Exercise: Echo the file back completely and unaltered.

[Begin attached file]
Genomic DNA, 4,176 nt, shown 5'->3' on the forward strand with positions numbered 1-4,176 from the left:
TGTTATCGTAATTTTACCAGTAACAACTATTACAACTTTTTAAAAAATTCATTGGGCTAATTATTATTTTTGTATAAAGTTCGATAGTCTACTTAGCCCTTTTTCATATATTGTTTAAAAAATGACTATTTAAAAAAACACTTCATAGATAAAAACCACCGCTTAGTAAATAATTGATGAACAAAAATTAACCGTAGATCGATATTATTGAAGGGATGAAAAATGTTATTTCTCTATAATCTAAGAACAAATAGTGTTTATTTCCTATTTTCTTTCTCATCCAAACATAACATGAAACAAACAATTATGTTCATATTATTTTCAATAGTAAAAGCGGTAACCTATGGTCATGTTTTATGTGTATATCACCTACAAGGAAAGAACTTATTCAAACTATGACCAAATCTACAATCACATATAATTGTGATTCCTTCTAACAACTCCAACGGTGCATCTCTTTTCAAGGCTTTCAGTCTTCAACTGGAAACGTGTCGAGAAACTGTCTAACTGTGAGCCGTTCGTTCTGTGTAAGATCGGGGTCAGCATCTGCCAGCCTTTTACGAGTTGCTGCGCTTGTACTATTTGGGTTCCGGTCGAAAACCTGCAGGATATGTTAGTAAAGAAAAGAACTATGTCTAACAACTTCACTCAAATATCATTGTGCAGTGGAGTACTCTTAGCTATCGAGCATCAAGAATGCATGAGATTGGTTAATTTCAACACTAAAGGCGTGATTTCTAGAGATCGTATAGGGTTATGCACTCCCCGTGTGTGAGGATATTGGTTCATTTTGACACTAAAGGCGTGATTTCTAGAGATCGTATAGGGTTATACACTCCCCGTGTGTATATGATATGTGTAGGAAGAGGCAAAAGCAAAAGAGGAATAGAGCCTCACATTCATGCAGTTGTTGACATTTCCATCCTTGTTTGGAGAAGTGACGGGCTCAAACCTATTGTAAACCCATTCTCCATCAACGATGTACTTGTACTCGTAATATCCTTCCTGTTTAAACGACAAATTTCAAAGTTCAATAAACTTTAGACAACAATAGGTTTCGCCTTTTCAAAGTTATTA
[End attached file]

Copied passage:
Genomic DNA, 4,176 nt, shown 5'->3' on the forward strand with positions numbered 1-4,176 from the left:
TGTTATCGTAATTTTACCAGTAACAACTATTACAACTTTTTAAAAAATTCATTGGGCTAATTATTATTTTTGTATAAAGTTCGATAGTCTACTTAGCCCTTTTTCATATATTGTTTAAAAAATGACTATTTAAAAAAACACTTCATAGATAAAAACCACCGCTTAGTAAATAATTGATGAACAAAAATTAACCGTAGATCGATATTATTGAAGGGATGAAAAATGTTATTTCTCTATAATCTAAGAACAAATAGTGTTTATTTCCTATTTTCTTTCTCATCCAAACATAACATGAAACAAACAATTATGTTCATATTATTTTCAATAGTAAAAGCGGTAACCTATGGTCATGTTTTATGTGTATATCACCTACAAGGAAAGAACTTATTCAAACTATGACCAAATCTACAATCACATATAATTGTGATTCCTTCTAACAACTCCAACGGTGCATCTCTTTTCAAGGCTTTCAGTCTTCAACTGGAAACGTGTCGAGAAACTGTCTAACTGTGAGCCGTTCGTTCTGTGTAAGATCGGGGTCAGCATCTGCCAGCCTTTTACGAGTTGCTGCGCTTGTACTATTTGGGTTCCGGTCGAAAACCTGCAGGATATGTTAGTAAAGAAAAGAACTATGTCTAACAACTTCACTCAAATATCATTGTGCAGTGGAGTACTCTTAGCTATCGAGCATCAAGAATGCATGAGATTGGTTAATTTCAACACTAAAGGCGTGATTTCTAGAGATCGTATAGGGTTATGCACTCCCCGTGTGTGAGGATATTGGTTCATTTTGACACTAAAGGCGTGATTTCTAGAGATCGTATAGGGTTATACACTCCCCGTGTGTATATGATATGTGTAGGAAGAGGCAAAAGCAAAAGAGGAATAGAGCCTCACATTCATGCAGTTGTTGACATTTCCATCCTTGTTTGGAGAAGTGACGGGCTCAAACCTATTGTAAACCCATTCTCCATCAACGATGTACTTGTACTCGTAATATCCTTCCTGTTTAAACGACAAATTTCAAAGTTCAATAAACTTTAGACAACAATAGGTTTCGCCTTTTCAAAGTTATTA